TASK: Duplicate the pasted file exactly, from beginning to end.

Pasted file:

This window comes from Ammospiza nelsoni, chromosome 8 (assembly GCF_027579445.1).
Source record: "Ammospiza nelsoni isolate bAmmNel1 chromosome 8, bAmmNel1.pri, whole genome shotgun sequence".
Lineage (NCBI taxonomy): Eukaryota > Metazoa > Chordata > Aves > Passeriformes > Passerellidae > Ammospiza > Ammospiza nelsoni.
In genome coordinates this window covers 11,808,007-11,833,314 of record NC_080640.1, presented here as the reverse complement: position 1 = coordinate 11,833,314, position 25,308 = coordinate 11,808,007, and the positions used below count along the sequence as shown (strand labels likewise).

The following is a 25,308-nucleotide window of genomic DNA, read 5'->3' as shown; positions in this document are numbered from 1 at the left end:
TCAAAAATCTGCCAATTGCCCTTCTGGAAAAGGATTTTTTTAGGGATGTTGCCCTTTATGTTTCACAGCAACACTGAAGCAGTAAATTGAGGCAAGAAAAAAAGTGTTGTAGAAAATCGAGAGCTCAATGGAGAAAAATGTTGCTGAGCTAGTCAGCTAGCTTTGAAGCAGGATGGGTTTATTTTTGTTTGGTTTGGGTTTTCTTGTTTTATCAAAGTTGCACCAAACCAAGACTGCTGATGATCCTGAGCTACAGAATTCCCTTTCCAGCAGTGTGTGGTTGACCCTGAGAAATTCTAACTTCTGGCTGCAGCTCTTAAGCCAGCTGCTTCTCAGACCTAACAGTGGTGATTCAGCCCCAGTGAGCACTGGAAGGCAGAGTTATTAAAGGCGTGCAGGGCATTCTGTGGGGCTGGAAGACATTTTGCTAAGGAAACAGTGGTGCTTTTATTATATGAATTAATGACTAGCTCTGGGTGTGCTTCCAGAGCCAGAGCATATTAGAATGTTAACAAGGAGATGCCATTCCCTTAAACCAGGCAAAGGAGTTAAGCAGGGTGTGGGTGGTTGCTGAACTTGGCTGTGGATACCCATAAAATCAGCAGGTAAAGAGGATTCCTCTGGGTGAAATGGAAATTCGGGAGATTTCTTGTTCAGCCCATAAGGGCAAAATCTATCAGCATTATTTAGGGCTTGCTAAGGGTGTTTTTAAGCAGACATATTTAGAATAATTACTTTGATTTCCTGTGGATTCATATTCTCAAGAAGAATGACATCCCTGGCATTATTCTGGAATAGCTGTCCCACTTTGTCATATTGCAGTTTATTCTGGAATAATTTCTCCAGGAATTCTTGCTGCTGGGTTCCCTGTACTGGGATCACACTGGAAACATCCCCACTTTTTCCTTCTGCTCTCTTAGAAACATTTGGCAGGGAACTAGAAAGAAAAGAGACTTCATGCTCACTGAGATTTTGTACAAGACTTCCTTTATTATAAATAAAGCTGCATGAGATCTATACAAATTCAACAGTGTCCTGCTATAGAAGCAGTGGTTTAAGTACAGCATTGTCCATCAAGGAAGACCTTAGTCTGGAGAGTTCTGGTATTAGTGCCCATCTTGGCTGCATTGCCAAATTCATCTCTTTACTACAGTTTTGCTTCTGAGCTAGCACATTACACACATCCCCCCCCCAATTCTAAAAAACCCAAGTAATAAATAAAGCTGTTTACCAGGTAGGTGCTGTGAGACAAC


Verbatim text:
This window comes from Ammospiza nelsoni, chromosome 8 (assembly GCF_027579445.1).
Source record: "Ammospiza nelsoni isolate bAmmNel1 chromosome 8, bAmmNel1.pri, whole genome shotgun sequence".
Lineage (NCBI taxonomy): Eukaryota > Metazoa > Chordata > Aves > Passeriformes > Passerellidae > Ammospiza > Ammospiza nelsoni.
In genome coordinates this window covers 11,808,007-11,833,314 of record NC_080640.1, presented here as the reverse complement: position 1 = coordinate 11,833,314, position 25,308 = coordinate 11,808,007, and the positions used below count along the sequence as shown (strand labels likewise).

The following is a 25,308-nucleotide window of genomic DNA, read 5'->3' as shown; positions in this document are numbered from 1 at the left end:
TCAAAAATCTGCCAATTGCCCTTCTGGAAAAGGATTTTTTTAGGGATGTTGCCCTTTATGTTTCACAGCAACACTGAAGCAGTAAATTGAGGCAAGAAAAAAAGTGTTGTAGAAAATCGAGAGCTCAATGGAGAAAAATGTTGCTGAGCTAGTCAGCTAGCTTTGAAGCAGGATGGGTTTATTTTTGTTTGGTTTGGGTTTTCTTGTTTTATCAAAGTTGCACCAAACCAAGACTGCTGATGATCCTGAGCTACAGAATTCCCTTTCCAGCAGTGTGTGGTTGACCCTGAGAAATTCTAACTTCTGGCTGCAGCTCTTAAGCCAGCTGCTTCTCAGACCTAACAGTGGTGATTCAGCCCCAGTGAGCACTGGAAGGCAGAGTTATTAAAGGCGTGCAGGGCATTCTGTGGGGCTGGAAGACATTTTGCTAAGGAAACAGTGGTGCTTTTATTATATGAATTAATGACTAGCTCTGGGTGTGCTTCCAGAGCCAGAGCATATTAGAATGTTAACAAGGAGATGCCATTCCCTTAAACCAGGCAAAGGAGTTAAGCAGGGTGTGGGTGGTTGCTGAACTTGGCTGTGGATACCCATAAAATCAGCAGGTAAAGAGGATTCCTCTGGGTGAAATGGAAATTCGGGAGATTTCTTGTTCAGCCCATAAGGGCAAAATCTATCAGCATTATTTAGGGCTTGCTAAGGGTGTTTTTAAGCAGACATATTTAGAATAATTACTTTGATTTCCTGTGGATTCATATTCTCAAGAAGAATGACATCCCTGGCATTATTCTGGAATAGCTGTCCCACTTTGTCATATTGCAGTTTATTCTGGAATAATTTCTCCAGGAATTCTTGCTGCTGGGTTCCCTGTACTGGGATCACACTGGAAACATCCCCACTTTTTCCTTCTGCTCTCTTAGAAACATTTGGCAGGGAACTAGAAAGAAAAGAGACTTCATGCTCACTGAGATTTTGTACAAGACTTCCTTTATTATAAATAAAGCTGCATGAGATCTATACAAATTCAACAGTGTCCTGCTATAGAAGCAGTGGTTTAAGTACAGCATTGTCCATCAAGGAAGACCTTAGTCTGGAGAGTTCTGGTATTAGTGCCCATCTTGGCTGCATTGCCAAATTCATCTCTTTACTACAGTTTTGCTTCTGAGCTAGCACATTACACACATCCCCCCCCCAATTCTAAAAAACCCAAGTAATAAATAAAGCTGTTTACCAGGTAGGTGCTGTGAGACAAC